This race in particular is rather tricky as the typical course to Hawaii drops down into the trade winds, and then involves a gybe into Hawaii. This year, there is an interesting phenomenon called an “inverted trough” that is is happening a bit south of the rhumb line to Hawaii, but which we feel can provide us better wind from a better direction. And so, that right there is where the “game” has taken us.

Transpac Positions _ 7.19.13

You can see in the tracker screen shot above, how we’ve worked our way south of the pack of our competitors in order to catch up with this better wind and more angled direction into Hawaii. So, while it may look a little odd that we have taken such a different course, there IS a plan at work here. As we’ve been saying today, we’re “all in!” Our bet has been made … and now it’s a run to the finish! If the inverted trough stays with us and the winds lean our way, we’ll make up some time. If other unplanned variables come into play … and there are ALWAYS unplanned variables when dealing with the wind and weather, then it could very well go a different way. For now though, we’re all jazzed here and betting heavily on John’s experience and talent.

Skipper Jeff UrbinaSkipper Jeff Urbina at the helm …

On other daily notes, we haven’t seen too much debris today, but have seen an increasing abundance of flying fish that continue to amaze us as they zip over the waves changing direction quickly, perhaps avoiding predator fish below the surface. Late this afternoon, we also saw a feeding frenzy of tuna and dolphins. The tunas were pretty good size … maybe 60-80 pounders … jumping right out of the water and fully into the air, with the dolphins doing the same thing. We couldn’t tell just what was going on down below the surface, but what an amazing site to see tuna flying through the air like that!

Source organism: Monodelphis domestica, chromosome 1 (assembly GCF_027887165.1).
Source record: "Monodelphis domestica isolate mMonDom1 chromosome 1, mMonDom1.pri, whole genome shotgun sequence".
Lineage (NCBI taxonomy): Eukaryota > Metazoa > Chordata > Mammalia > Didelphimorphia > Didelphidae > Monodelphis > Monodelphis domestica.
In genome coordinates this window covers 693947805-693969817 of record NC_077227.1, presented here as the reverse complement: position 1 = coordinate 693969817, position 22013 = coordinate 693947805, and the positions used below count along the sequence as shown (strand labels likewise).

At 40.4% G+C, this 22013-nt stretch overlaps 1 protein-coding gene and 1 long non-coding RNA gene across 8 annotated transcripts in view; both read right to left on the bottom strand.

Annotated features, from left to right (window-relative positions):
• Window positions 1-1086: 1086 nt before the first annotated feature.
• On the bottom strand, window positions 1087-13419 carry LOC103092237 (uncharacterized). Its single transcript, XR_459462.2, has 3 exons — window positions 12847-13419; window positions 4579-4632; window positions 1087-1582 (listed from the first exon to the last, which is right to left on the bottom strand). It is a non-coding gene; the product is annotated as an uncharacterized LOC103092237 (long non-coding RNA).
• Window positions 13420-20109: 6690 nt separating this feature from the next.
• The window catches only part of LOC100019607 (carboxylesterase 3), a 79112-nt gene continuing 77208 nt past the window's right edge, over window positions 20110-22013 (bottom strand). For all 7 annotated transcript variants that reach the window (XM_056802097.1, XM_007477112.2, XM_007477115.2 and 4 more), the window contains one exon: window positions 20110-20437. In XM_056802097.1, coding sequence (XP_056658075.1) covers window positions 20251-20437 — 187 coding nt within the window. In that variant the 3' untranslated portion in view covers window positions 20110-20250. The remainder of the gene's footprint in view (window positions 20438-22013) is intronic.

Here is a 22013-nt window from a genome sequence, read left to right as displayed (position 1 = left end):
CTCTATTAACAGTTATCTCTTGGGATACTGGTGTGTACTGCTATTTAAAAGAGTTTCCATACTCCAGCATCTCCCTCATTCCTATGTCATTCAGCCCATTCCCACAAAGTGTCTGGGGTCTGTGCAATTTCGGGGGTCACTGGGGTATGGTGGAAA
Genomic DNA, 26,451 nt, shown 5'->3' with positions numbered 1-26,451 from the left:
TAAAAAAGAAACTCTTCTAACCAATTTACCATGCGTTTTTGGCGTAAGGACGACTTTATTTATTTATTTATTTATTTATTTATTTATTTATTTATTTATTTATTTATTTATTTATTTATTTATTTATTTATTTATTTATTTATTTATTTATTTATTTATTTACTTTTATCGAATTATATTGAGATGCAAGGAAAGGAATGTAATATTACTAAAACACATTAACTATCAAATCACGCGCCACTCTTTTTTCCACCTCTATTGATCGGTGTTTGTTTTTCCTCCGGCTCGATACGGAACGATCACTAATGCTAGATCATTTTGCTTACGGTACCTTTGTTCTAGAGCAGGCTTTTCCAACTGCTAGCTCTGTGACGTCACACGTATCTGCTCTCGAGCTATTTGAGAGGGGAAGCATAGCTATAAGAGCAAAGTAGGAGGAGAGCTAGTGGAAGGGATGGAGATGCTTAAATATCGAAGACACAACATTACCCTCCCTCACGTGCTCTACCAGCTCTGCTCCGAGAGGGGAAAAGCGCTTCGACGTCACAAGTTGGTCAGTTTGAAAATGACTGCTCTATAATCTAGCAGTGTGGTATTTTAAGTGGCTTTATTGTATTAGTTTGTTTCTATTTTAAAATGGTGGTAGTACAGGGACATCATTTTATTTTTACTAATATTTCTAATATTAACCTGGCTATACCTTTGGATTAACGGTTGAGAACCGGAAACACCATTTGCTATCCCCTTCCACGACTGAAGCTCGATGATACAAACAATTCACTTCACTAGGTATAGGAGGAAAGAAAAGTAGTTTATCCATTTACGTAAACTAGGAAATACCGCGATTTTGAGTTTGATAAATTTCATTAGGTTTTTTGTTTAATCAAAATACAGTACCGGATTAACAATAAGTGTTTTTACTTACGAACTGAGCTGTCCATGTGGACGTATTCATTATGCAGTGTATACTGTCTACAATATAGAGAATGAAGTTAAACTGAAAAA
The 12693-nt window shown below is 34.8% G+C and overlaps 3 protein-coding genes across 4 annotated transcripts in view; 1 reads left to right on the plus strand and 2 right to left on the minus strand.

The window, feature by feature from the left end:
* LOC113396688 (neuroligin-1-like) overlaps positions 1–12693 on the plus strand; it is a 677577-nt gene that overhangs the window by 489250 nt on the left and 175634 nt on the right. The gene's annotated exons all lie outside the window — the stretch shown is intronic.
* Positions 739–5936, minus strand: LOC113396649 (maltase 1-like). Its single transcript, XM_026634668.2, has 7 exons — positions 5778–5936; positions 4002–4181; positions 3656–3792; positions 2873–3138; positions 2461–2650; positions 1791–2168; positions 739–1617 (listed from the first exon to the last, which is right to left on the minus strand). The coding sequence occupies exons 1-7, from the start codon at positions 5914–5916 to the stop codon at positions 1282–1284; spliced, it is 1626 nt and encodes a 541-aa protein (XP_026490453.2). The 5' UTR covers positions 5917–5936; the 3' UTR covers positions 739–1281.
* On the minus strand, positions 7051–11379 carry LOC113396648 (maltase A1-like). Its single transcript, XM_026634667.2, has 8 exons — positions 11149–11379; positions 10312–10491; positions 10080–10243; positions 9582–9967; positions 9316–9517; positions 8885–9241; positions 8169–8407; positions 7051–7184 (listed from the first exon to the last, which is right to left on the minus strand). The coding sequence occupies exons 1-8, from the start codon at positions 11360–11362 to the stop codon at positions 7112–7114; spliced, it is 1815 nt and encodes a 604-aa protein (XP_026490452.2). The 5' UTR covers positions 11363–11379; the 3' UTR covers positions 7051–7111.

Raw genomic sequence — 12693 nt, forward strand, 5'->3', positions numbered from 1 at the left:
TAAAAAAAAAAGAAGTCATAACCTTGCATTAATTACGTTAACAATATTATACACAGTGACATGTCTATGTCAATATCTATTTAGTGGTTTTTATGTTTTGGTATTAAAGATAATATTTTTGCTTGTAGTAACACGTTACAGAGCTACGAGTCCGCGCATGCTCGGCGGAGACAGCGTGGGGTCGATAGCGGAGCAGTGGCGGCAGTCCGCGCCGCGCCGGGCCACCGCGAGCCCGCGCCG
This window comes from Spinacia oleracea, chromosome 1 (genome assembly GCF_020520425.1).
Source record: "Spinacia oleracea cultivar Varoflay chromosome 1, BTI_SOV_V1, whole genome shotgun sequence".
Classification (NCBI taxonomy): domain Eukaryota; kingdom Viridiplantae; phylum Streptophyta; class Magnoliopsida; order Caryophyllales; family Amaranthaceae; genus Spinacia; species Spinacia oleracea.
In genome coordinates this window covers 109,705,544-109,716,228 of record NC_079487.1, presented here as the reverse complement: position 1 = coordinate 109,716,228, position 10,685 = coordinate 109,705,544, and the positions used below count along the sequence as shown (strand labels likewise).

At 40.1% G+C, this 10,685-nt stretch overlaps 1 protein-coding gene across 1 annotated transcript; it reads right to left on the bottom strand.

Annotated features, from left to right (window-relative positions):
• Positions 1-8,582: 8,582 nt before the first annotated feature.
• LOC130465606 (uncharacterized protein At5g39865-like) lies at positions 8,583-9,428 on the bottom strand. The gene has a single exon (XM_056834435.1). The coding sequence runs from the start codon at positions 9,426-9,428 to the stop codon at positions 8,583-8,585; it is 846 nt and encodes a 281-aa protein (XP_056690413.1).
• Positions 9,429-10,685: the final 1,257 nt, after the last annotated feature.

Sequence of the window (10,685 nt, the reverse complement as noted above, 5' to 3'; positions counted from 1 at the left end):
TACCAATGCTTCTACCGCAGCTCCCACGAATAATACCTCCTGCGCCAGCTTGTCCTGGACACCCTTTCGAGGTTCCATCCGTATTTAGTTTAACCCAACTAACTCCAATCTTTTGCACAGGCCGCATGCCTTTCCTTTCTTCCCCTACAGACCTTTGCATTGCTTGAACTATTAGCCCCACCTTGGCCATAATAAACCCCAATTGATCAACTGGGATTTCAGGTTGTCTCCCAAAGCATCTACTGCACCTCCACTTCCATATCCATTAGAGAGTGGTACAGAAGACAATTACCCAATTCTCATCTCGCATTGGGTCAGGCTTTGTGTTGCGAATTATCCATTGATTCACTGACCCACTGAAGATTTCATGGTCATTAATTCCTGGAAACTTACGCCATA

And yes, we’re still eating well, and we have what I have calculated to be a sturdy enough supply of cookies to get us to Hawaii!

We’re hoping for a Honolulu arrival sometime on Monday … and with a bit of luck from the wind and waves, hopefully a good strong finishing position … but regardless of where and when we finish, this has been some just EXQUISITE sailing, and we are all very grateful to have been part of this wonderful race.

HAEAWe also want to thank all of you who have contributed to our advocacy partner HAEA‘s fundraising drive. If you haven’t done that yet, please check out the good work they are doing here, and consider making a contribution.

And thank you all once again for following along with our adventures!

- The Rambling & Gambling Crew of Bodacious IV
Skipper Jeff Urbina, Capt. Tim Eades, John Hoskins (navigator), Matt Scharl, Jim McLaren, Chris Pike, Christer Still, John Ayres and Dave Rearick.

Coordinates: +21.37643, -143.51989
SOG (speed over ground) – 11-14 knots
COG (course over ground) – 274 degrees

BoDream/ Transpac Update – The First Three Days

The Transpac started for us last Thursday at 1pm PDT. We had a soft wind start, which created challenges for our breaking free of the California coast. Winds stayed light and variable through Friday afternoon, when they gradually shifted “aft” … which opened up our sails and allowed us to pick up speed.